Lasting peace requires all warring parties in dialogue, cardinal says

Cardinal Pietro Parolin, Vatican secretary of state, speaks during a summit on peace in Ukraine held in Stansstad, Switzerland, June 16, 2024. Heads of state from around the world gathered at a resort in central Switzerland for a June 15-16 summit to kick-start a peace process. (CNS photo/KEYSTONE/EDA/POOL/Alessandro della Valle) Photo courtesy of the Federal Department of Foreign Affairs of Switzerland

VATICAN CITY (CNS) ─ The only way to achieve true, stable and just peace is by having all sides of a conflict involved in dialogue, Cardinal Pietro Parolin, Vatican secretary of state, said at a peace summit in Switzerland.

"The Holy See expresses its hope that the diplomatic effort currently being promoted by Ukraine and supported by so many countries will be improved, in order to achieve the results that the victims deserve and that the entire world is hoping for," he said in his speech June 16.

Upon Ukraine's request, Switzerland organized a Summit on Peace in Ukraine, which was held at a resort overlooking Lake Lucerne in the Canton of Nidwalden June 15-16. Switzerland invited more than 160 heads of state and other government leaders to kick-start a peace process by developing "a common understanding of a path towards a just and lasting peace in Ukraine."

About 100 delegations, including 57 heads of state and governments, attended the conference. Russia, which escalated its attacks on Ukraine with a full-scale assault in 2022, was not invited after it had indicated multiple times it had no interest in participating, and China, repeatedly called on by international leaders to use its leverage to bring Russia to the negotiating table, was also absent.

Cardinal Parolin, who led the Vatican delegation, said, "It is important to reiterate that the only means capable of achieving true, stable and just peace is dialogue between all the parties involved."

"In the face of war and its tragic consequences, it is important never to give up, but to continue to seek ways to end the conflict with good intentions, trust and creativity," he said, praising Ukraine for working "continuously on the diplomatic front, eager to achieve a just and lasting peace" all while it is "making enormous efforts to defend itself from aggression."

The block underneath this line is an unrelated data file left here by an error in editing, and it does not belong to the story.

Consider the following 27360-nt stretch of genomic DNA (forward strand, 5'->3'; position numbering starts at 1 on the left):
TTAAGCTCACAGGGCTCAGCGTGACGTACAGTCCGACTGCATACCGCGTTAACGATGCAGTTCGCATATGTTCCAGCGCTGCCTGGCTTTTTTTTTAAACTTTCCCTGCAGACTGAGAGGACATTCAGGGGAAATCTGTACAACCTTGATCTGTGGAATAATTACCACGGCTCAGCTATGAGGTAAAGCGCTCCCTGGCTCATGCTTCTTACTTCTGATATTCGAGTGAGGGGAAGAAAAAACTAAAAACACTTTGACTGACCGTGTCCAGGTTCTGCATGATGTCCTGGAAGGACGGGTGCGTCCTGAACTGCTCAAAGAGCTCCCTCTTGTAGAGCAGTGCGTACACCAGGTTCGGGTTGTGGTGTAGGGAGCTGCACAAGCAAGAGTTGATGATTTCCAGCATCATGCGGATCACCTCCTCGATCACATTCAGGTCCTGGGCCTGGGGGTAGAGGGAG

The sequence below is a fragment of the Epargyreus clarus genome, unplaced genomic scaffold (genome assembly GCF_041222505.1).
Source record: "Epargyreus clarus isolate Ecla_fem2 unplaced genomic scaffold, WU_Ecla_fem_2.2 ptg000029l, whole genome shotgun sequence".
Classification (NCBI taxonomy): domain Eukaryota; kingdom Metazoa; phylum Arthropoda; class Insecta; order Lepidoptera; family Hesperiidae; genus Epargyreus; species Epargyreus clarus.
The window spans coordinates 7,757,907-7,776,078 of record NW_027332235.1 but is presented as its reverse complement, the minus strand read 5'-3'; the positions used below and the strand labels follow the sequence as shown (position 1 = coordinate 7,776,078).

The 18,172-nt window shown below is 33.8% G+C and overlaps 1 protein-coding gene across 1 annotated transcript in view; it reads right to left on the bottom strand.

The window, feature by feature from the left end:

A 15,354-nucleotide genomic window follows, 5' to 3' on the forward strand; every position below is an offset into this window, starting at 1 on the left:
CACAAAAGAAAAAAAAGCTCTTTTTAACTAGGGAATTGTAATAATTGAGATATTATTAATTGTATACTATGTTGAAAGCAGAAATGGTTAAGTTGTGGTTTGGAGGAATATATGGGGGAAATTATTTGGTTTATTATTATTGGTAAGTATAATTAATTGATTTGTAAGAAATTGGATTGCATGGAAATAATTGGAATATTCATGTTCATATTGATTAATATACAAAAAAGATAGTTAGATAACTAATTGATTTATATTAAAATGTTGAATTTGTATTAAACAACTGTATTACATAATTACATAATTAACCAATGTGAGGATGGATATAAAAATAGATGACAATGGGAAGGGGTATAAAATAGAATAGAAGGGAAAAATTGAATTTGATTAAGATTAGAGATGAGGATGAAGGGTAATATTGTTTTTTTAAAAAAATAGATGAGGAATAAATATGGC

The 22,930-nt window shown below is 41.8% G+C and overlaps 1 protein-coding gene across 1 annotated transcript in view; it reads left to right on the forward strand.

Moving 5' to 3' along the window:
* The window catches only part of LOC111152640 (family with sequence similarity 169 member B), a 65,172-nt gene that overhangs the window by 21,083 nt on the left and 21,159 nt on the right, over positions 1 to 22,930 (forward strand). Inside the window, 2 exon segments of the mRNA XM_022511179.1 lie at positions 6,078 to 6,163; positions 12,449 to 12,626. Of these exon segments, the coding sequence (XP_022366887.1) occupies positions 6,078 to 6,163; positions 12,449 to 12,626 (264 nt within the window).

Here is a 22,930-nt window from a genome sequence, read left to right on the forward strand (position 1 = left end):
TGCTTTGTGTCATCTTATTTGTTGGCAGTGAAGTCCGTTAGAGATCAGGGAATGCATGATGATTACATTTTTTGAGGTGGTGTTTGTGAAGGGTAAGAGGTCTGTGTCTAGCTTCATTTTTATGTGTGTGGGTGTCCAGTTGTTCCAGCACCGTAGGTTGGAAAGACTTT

The Vatican is deeply concerned about "the tragic humanitarian consequences" of the war "and is especially committed to facilitating the repatriation of children and encouraging the release of prisoners, especially seriously wounded soldiers and civilians" by maintaining direct contact and communication with both Ukrainian and Russian authorities, he said.

"The reunification of minors with their families or legal guardians must be a paramount concern for all parties, and any exploitation of their situation is unacceptable. It is therefore imperative that every available channel is strengthened to facilitate this process," he said.

The Vatican "remains prepared to assist in the implementation of potential mediation initiatives that are acceptable to all parties and benefit those who have been affected," he said, encouraging all nations and members of the international community "to explore ways of providing assistance and facilitating mediation, whether of a humanitarian or political nature."

"We trust that by supporting these efforts, we can help to find consensus and ensure the timely implementation of these projects," he said.

The Vatican participated in the summit as an observer state and, as such, did not sign the final joint communiqué on a peace framework meant to be the basis for a peace agreement to end Russia's two-year war.



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